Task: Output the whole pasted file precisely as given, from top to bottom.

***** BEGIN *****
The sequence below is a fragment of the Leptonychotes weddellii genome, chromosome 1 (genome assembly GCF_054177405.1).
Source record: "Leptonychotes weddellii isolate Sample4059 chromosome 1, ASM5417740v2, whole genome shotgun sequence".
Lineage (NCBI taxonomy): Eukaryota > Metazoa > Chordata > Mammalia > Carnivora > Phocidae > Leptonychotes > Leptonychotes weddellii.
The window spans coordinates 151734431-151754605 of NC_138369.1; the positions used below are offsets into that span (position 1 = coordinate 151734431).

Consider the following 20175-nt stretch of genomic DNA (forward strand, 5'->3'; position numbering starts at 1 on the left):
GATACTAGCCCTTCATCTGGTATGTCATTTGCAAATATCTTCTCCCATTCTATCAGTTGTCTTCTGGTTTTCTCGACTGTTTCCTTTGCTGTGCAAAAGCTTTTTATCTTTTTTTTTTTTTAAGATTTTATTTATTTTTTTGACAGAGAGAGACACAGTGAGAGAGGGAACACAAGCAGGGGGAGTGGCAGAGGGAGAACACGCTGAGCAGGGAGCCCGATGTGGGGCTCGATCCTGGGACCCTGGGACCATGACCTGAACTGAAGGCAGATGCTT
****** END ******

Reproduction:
The sequence below is a fragment of the Leptonychotes weddellii genome, chromosome 1 (genome assembly GCF_054177405.1).
Source record: "Leptonychotes weddellii isolate Sample4059 chromosome 1, ASM5417740v2, whole genome shotgun sequence".
Lineage (NCBI taxonomy): Eukaryota > Metazoa > Chordata > Mammalia > Carnivora > Phocidae > Leptonychotes > Leptonychotes weddellii.
The window spans coordinates 151734431-151754605 of NC_138369.1; the positions used below are offsets into that span (position 1 = coordinate 151734431).

Consider the following 20175-nt stretch of genomic DNA (forward strand, 5'->3'; position numbering starts at 1 on the left):
GATACTAGCCCTTCATCTGGTATGTCATTTGCAAATATCTTCTCCCATTCTATCAGTTGTCTTCTGGTTTTCTCGACTGTTTCCTTTGCTGTGCAAAAGCTTTTTATCTTTTTTTTTTTTTAAGATTTTATTTATTTTTTTGACAGAGAGAGACACAGTGAGAGAGGGAACACAAGCAGGGGGAGTGGCAGAGGGAGAACACGCTGAGCAGGGAGCCCGATGTGGGGCTCGATCCTGGGACCCTGGGACCATGACCTGAACTGAAGGCAGATGCTT